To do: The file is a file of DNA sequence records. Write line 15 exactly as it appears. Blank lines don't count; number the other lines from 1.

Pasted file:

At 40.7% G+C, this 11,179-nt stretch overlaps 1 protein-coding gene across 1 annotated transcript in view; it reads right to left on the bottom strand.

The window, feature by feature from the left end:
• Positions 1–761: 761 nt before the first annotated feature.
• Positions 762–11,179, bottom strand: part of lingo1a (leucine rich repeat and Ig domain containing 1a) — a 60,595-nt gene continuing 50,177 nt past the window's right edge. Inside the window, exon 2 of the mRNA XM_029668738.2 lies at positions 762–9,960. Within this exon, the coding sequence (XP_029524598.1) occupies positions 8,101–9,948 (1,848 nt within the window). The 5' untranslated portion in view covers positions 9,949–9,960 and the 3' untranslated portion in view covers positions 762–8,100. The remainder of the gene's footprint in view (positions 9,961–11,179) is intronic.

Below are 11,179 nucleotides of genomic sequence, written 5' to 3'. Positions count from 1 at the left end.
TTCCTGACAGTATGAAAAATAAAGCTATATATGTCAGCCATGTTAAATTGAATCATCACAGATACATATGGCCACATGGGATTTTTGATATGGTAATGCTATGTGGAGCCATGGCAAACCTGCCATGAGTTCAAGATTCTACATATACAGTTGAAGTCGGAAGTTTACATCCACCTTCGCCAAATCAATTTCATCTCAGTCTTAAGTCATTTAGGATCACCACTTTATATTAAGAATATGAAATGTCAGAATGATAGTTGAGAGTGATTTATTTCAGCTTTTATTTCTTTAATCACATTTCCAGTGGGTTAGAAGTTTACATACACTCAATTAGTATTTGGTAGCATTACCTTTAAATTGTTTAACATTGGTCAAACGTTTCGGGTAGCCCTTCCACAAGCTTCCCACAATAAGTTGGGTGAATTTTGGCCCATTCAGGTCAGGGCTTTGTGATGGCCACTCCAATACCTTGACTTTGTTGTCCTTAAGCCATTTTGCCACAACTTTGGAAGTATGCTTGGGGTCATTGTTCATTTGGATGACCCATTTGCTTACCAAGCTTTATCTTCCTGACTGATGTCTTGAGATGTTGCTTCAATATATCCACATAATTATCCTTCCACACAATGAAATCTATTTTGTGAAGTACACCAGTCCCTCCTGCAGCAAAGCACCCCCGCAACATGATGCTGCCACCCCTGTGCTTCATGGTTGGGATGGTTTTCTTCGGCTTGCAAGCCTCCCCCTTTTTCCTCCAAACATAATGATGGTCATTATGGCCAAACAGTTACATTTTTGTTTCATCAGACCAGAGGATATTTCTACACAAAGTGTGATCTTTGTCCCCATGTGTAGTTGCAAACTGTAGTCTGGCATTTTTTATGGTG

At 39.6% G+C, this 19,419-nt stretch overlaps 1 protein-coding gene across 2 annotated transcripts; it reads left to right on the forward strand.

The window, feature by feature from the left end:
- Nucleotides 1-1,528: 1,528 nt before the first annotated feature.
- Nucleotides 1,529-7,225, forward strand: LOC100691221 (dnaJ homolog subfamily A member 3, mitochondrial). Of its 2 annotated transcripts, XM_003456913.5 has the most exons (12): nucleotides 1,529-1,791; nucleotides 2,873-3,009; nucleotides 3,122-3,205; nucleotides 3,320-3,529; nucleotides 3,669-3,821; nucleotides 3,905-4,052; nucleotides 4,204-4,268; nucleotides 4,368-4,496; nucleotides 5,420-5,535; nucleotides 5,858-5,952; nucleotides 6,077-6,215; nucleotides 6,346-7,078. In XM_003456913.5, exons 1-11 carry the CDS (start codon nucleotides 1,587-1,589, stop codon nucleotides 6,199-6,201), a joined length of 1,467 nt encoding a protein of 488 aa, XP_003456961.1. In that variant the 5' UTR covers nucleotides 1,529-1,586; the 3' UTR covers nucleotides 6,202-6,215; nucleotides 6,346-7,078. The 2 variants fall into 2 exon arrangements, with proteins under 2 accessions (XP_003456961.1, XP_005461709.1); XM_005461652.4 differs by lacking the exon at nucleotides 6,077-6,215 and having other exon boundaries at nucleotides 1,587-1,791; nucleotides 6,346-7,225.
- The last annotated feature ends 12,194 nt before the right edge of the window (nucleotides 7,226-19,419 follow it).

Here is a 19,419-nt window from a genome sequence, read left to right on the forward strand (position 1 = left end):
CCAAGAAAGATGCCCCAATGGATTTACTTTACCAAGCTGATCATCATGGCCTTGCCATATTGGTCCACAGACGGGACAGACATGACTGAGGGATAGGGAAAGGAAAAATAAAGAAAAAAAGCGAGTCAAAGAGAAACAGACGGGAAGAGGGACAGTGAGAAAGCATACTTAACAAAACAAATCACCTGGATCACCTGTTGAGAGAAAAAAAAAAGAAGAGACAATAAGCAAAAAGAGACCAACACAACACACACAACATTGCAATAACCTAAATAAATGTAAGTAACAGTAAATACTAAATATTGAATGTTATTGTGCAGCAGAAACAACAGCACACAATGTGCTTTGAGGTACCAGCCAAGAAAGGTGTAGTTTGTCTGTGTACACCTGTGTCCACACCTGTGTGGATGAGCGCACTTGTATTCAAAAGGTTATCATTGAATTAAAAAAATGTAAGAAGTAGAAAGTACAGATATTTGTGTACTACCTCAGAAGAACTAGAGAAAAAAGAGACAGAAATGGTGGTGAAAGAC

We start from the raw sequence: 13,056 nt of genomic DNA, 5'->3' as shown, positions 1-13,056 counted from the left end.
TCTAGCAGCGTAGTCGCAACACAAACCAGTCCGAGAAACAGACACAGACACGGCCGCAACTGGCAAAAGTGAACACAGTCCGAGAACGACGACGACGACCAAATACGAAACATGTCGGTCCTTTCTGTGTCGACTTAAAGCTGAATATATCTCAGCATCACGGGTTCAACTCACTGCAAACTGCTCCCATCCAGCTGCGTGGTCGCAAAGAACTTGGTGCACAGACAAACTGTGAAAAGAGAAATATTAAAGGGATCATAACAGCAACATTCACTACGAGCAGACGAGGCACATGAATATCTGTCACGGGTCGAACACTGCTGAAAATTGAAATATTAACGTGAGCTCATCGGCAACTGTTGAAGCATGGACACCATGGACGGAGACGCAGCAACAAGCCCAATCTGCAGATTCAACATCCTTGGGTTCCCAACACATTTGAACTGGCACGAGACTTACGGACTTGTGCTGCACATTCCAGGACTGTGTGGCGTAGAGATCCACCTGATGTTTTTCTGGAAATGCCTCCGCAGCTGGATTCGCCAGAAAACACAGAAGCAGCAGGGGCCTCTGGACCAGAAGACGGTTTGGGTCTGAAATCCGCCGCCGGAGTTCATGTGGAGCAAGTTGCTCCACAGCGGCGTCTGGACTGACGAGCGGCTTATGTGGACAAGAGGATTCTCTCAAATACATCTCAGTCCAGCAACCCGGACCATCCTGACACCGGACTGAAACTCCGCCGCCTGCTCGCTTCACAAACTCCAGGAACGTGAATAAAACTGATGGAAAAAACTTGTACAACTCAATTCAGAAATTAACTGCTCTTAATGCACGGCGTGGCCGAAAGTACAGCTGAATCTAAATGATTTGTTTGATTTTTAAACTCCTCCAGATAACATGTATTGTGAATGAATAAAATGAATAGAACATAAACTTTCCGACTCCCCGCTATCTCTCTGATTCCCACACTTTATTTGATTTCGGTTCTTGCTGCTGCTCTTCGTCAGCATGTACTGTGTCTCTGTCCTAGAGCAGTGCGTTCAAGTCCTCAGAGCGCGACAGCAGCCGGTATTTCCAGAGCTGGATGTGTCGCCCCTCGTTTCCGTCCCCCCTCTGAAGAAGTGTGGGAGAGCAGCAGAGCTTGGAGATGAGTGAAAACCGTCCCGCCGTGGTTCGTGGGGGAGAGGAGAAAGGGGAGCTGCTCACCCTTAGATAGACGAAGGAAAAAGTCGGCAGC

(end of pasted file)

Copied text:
TCTAGCAGCGTAGTCGCAACACAAACCAGTCCGAGAAACAGACACAGACACGGCCGCAACTGGCAAAAGTGAACACAGTCCGAGAACGACGACGACGACCAAATACGAAACATGTCGGTCCTTTCTGTGTCGACTTAAAGCTGAATATATCTCAGCATCACGGGTTCAACTCACTGCAAACTGCTCCCATCCAGCTGCGTGGTCGCAAAGAACTTGGTGCACAGACAAACTGTGAAAAGAGAAATATTAAAGGGATCATAACAGCAACATTCACTACGAGCAGACGAGGCACATGAATATCTGTCACGGGTCGAACACTGCTGAAAATTGAAATATTAACGTGAGCTCATCGGCAACTGTTGAAGCATGGACACCATGGACGGAGACGCAGCAACAAGCCCAATCTGCAGATTCAACATCCTTGGGTTCCCAACACATTTGAACTGGCACGAGACTTACGGACTTGTGCTGCACATTCCAGGACTGTGTGGCGTAGAGATCCACCTGATGTTTTTCTGGAAATGCCTCCGCAGCTGGATTCGCCAGAAAACACAGAAGCAGCAGGGGCCTCTGGACCAGAAGACGGTTTGGGTCTGAAATCCGCCGCCGGAGTTCATGTGGAGCAAGTTGCTCCACAGCGGCGTCTGGACTGACGAGCGGCTTATGTGGACAAGAGGATTCTCTCAAATACATCTCAGTCCAGCAACCCGGACCATCCTGACACCGGACTGAAACTCCGCCGCCTGCTCGCTTCACAAACTCCAGGAACGTGAATAAAACTGATGGAAAAAACTTGTACAACTCAATTCAGAAATTAACTGCTCTTAATGCACGGCGTGGCCGAAAGTACAGCTGAATCTAAATGATTTGTTTGATTTTTAAACTCCTCCAGATAACATGTATTGTGAATGAATAAAATGAATAGAACATAAACTTTCCGACTCCCCGCTATCTCTCTGATTCCCACACTTTATTTGATTTCGGTTCTTGCTGCTGCTCTTCGTCAGCATGTACTGTGTCTCTGTCCTAGAGCAGTGCGTTCAAGTCCTCAGAGCGCGACAGCAGCCGGTATTTCCAGAGCTGGATGTGTCGCCCCTCGTTTCCGTCCCCCCTCTGAAGAAGTGTGGGAGAGCAGCAGAGCTTGGAGATGAGTGAAAACCGTCCCGCCGTGGTTCGTGGGGGAGAGGAGAAAGGGGAGCTGCTCACCCTTAGATAGACGAAGGAAAAAGTCGGCAGC